AUSTIN – The Texas Health and Human Services Commission has secured a two-year, $104 million grant from the U.S. Department of Health and Human Services’ Substance Abuse and Mental Health Services Administration to help people and families negatively impacted by opioids.
“We are saving lives with the support of these federal funds that allow us more training and treatment services for people affected by the opioid crisis in Texas,” said Sonja Gaines, HHS deputy executive commissioner for Intellectual and Developmental Disability and Behavioral Health Services. “We’re working closely with agencies throughout Texas to increase prevention awareness and help people all over the state who have opioid use disorder or know someone with opioid use disorder.”
The $104 million State Opioid Response 2020 grant will increase access to medication-assisted treatment and reduce opioid overdose-related deaths through prevention and recovery activities. Expanding access to evidence-based medication-assisted treatment helps people by combining Food and Drug Administration-approved medications with counseling and behavioral therapies for a “whole-patient” approach to the treatment of opioid use disorders.
"I am proud of the ongoing efforts of the Legislature and HHSC to end the opioid crisis in Texas," said State Sen. Charles Schwertner, M.D. "As we continue to see the detrimental effects of opioid misuse on individuals and their families, it has become increasingly important to bolster our state's treatment and prevention options. I am thrilled to see this great work continue and grow so we are able to provide Texans with the support and resources they need.”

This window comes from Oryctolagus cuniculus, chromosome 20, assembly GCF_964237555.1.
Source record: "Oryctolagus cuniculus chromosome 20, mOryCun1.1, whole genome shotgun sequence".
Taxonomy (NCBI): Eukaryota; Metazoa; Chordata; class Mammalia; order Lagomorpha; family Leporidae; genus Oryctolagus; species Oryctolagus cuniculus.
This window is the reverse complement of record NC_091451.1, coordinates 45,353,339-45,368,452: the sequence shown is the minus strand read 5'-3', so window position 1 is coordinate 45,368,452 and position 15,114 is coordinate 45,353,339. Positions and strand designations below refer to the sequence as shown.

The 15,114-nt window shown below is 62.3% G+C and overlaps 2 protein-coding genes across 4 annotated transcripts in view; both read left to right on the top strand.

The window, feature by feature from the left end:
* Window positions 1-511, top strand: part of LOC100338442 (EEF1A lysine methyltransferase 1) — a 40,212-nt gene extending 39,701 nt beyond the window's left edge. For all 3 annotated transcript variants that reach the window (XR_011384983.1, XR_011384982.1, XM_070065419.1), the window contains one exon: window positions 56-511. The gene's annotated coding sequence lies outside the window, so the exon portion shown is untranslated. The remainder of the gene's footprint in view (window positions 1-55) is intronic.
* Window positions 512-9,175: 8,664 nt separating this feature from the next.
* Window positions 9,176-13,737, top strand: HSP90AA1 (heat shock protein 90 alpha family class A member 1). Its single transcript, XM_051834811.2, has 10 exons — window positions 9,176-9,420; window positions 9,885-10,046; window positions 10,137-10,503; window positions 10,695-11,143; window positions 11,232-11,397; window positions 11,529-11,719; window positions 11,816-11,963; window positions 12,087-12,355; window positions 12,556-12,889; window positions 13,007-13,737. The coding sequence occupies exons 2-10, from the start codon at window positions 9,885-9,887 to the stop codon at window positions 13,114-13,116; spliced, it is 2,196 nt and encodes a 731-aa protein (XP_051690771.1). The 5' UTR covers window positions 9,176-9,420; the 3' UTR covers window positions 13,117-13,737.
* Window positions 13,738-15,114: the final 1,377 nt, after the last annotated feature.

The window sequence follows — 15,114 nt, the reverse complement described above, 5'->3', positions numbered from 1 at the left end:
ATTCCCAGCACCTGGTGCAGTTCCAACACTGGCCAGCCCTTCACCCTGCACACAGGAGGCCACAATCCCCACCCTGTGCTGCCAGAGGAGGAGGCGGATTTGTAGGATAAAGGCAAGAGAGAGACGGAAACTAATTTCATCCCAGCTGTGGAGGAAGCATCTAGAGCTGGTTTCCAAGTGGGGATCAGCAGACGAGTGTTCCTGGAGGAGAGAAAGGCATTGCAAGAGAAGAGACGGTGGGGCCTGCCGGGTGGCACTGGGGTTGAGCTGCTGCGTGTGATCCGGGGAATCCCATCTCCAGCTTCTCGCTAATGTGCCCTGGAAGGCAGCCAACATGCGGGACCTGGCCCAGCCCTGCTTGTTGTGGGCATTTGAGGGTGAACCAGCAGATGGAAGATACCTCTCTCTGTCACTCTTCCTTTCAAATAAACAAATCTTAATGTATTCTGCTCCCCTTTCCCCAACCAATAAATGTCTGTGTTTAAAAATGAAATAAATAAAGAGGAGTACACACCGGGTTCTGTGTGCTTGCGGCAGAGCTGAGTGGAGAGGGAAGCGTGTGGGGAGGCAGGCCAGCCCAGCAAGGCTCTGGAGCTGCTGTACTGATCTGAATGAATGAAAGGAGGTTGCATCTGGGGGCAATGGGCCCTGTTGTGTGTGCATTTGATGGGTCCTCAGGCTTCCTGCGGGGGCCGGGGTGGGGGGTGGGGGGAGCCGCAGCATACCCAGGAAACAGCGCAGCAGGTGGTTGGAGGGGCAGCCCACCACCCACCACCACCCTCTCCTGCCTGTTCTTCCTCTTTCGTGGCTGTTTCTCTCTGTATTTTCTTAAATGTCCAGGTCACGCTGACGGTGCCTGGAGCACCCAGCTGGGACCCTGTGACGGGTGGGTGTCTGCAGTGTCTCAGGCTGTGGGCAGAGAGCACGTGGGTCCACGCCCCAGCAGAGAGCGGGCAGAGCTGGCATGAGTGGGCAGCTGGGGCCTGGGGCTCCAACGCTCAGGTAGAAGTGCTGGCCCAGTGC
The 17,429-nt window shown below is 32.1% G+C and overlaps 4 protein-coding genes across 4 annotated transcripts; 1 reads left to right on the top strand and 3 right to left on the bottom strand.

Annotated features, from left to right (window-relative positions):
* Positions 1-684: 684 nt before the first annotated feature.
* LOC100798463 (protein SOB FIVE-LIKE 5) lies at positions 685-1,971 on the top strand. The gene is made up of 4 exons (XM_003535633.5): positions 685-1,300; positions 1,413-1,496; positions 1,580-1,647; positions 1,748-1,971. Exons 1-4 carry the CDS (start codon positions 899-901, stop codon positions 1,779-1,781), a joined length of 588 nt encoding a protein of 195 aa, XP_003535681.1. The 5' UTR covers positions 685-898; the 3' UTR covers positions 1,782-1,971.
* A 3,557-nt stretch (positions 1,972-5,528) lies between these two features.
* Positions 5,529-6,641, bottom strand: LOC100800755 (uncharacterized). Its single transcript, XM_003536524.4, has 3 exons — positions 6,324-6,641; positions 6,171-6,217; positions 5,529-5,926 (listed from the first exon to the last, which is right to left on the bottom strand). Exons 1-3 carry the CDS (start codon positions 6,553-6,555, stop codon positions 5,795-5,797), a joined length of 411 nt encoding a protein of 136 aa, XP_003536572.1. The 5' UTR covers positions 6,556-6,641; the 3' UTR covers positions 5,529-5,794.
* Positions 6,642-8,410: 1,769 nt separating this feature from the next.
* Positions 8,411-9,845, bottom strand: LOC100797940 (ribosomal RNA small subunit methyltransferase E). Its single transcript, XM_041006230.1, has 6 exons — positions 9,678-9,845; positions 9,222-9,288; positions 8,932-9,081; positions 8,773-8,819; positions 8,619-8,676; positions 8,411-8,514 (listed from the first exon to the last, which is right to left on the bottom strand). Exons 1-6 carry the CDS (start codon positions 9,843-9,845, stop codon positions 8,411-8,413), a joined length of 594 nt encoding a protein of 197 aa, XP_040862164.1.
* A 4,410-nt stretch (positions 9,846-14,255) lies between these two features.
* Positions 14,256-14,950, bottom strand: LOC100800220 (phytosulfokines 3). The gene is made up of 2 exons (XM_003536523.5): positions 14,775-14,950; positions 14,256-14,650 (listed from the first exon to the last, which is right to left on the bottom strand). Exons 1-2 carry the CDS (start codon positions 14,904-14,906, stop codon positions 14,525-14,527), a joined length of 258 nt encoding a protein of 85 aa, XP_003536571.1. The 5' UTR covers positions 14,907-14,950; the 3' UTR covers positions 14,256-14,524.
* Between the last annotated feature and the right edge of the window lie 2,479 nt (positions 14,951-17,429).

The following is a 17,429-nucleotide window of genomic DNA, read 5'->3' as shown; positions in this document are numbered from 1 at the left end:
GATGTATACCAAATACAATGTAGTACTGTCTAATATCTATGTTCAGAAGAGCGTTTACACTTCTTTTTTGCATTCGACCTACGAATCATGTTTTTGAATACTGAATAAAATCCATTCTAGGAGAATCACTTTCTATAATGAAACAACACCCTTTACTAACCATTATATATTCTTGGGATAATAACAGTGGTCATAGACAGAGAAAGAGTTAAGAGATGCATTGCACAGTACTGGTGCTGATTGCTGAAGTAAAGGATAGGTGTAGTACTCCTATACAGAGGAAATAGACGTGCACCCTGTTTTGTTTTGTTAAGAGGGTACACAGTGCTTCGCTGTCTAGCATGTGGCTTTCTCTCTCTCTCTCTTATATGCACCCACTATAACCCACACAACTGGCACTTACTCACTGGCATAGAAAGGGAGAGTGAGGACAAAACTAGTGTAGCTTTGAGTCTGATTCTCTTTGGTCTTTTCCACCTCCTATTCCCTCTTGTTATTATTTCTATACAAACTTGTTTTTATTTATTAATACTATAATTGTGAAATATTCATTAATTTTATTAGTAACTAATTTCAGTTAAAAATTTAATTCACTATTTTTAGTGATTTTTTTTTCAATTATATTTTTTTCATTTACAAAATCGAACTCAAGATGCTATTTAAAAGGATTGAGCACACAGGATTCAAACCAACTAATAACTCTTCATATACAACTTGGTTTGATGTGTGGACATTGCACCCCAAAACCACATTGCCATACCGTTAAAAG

Since May 2017, Texas has been awarded more than $280.8 million in federal funding to fight the opioid crisis under the Texas Targeted Opioid Response (TTOR) program that includes State Opioid Response 2020 funding. To date, more than 600,000 people have received prevention, treatment or recovery support services through the TTOR program, including treatment, peer coaching services, disposal of prescription drugs, and overdose-related emergency response services.
Additionally, between May 2019 and June 2020, 110,816 naloxone kits have been disseminated and 1,624 people were trained to reverse an opioid overdose resulting in 1,417 lives saved through overdose reversals. People who benefit from TTOR services include people with opioid use disorder, their family members, significant others and supportive allies who are affected by opioid use.
More details, including information about individual projects and recipients, will be finalized in the coming weeks.
For more information on Texas’ opioid response efforts, visit the HHS website.